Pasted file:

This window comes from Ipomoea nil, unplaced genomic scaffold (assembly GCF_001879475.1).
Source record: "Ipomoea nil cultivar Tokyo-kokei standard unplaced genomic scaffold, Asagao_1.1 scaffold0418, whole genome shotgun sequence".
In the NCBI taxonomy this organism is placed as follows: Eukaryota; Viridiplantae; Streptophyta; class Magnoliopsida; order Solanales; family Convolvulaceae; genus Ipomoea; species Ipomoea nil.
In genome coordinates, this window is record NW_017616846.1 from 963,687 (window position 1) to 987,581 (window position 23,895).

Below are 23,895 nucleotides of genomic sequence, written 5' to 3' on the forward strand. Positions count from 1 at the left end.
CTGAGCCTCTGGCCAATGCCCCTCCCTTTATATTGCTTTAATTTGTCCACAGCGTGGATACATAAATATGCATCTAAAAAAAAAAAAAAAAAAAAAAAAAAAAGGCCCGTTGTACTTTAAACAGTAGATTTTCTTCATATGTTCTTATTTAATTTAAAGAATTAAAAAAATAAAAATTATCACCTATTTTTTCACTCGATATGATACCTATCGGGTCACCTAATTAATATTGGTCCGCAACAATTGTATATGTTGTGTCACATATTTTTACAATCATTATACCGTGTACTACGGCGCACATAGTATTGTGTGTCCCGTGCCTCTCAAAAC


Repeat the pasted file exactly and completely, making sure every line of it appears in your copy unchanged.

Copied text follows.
This window comes from Ipomoea nil, unplaced genomic scaffold (assembly GCF_001879475.1).
Source record: "Ipomoea nil cultivar Tokyo-kokei standard unplaced genomic scaffold, Asagao_1.1 scaffold0418, whole genome shotgun sequence".
In the NCBI taxonomy this organism is placed as follows: Eukaryota; Viridiplantae; Streptophyta; class Magnoliopsida; order Solanales; family Convolvulaceae; genus Ipomoea; species Ipomoea nil.
In genome coordinates, this window is record NW_017616846.1 from 963,687 (window position 1) to 987,581 (window position 23,895).

Below are 23,895 nucleotides of genomic sequence, written 5' to 3' on the forward strand. Positions count from 1 at the left end.
CTGAGCCTCTGGCCAATGCCCCTCCCTTTATATTGCTTTAATTTGTCCACAGCGTGGATACATAAATATGCATCTAAAAAAAAAAAAAAAAAAAAAAAAAAAAGGCCCGTTGTACTTTAAACAGTAGATTTTCTTCATATGTTCTTATTTAATTTAAAGAATTAAAAAAATAAAAATTATCACCTATTTTTTCACTCGATATGATACCTATCGGGTCACCTAATTAATATTGGTCCGCAACAATTGTATATGTTGTGTCACATATTTTTACAATCATTATACCGTGTACTACGGCGCACATAGTATTGTGTGTCCCGTGCCTCTCAAAAC